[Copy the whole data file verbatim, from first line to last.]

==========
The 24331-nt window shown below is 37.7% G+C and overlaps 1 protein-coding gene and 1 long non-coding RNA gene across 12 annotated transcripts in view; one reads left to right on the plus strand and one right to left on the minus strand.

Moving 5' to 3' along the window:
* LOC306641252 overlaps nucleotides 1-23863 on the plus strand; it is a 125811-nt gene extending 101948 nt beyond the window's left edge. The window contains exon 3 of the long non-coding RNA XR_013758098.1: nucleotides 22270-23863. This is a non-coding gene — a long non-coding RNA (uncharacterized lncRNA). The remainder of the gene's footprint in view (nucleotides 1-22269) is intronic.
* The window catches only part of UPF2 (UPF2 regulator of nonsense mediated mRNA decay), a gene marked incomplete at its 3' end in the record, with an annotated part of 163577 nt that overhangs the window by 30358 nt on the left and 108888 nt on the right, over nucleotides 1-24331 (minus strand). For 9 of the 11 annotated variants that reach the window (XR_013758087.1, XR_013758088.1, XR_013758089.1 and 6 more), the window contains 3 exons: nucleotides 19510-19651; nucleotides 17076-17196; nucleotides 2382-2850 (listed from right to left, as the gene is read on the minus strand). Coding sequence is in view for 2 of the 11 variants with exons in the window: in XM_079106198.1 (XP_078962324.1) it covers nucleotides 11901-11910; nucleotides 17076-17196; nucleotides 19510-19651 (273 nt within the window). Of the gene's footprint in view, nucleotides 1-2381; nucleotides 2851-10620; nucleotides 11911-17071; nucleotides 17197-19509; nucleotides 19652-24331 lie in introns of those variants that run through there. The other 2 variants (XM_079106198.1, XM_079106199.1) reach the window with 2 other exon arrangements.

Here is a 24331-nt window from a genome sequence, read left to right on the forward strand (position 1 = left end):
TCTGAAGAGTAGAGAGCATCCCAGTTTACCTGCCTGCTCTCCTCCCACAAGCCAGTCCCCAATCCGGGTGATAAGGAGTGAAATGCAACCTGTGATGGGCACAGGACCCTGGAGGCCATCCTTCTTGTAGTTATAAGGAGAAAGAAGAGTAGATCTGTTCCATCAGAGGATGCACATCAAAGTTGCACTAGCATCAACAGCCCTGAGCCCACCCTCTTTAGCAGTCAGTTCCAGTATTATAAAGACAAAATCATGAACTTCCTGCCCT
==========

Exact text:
The 24331-nt window shown below is 37.7% G+C and overlaps 1 protein-coding gene and 1 long non-coding RNA gene across 12 annotated transcripts in view; one reads left to right on the plus strand and one right to left on the minus strand.

Moving 5' to 3' along the window:
* LOC306641252 overlaps nucleotides 1-23863 on the plus strand; it is a 125811-nt gene extending 101948 nt beyond the window's left edge. The window contains exon 3 of the long non-coding RNA XR_013758098.1: nucleotides 22270-23863. This is a non-coding gene — a long non-coding RNA (uncharacterized lncRNA). The remainder of the gene's footprint in view (nucleotides 1-22269) is intronic.
* The window catches only part of UPF2 (UPF2 regulator of nonsense mediated mRNA decay), a gene marked incomplete at its 3' end in the record, with an annotated part of 163577 nt that overhangs the window by 30358 nt on the left and 108888 nt on the right, over nucleotides 1-24331 (minus strand). For 9 of the 11 annotated variants that reach the window (XR_013758087.1, XR_013758088.1, XR_013758089.1 and 6 more), the window contains 3 exons: nucleotides 19510-19651; nucleotides 17076-17196; nucleotides 2382-2850 (listed from right to left, as the gene is read on the minus strand). Coding sequence is in view for 2 of the 11 variants with exons in the window: in XM_079106198.1 (XP_078962324.1) it covers nucleotides 11901-11910; nucleotides 17076-17196; nucleotides 19510-19651 (273 nt within the window). Of the gene's footprint in view, nucleotides 1-2381; nucleotides 2851-10620; nucleotides 11911-17071; nucleotides 17197-19509; nucleotides 19652-24331 lie in introns of those variants that run through there. The other 2 variants (XM_079106198.1, XM_079106199.1) reach the window with 2 other exon arrangements.

Here is a 24331-nt window from a genome sequence, read left to right on the forward strand (position 1 = left end):
TCTGAAGAGTAGAGAGCATCCCAGTTTACCTGCCTGCTCTCCTCCCACAAGCCAGTCCCCAATCCGGGTGATAAGGAGTGAAATGCAACCTGTGATGGGCACAGGACCCTGGAGGCCATCCTTCTTGTAGTTATAAGGAGAAAGAAGAGTAGATCTGTTCCATCAGAGGATGCACATCAAAGTTGCACTAGCATCAACAGCCCTGAGCCCACCCTCTTTAGCAGTCAGTTCCAGTATTATAAAGACAAAATCATGAACTTCCTGCCCT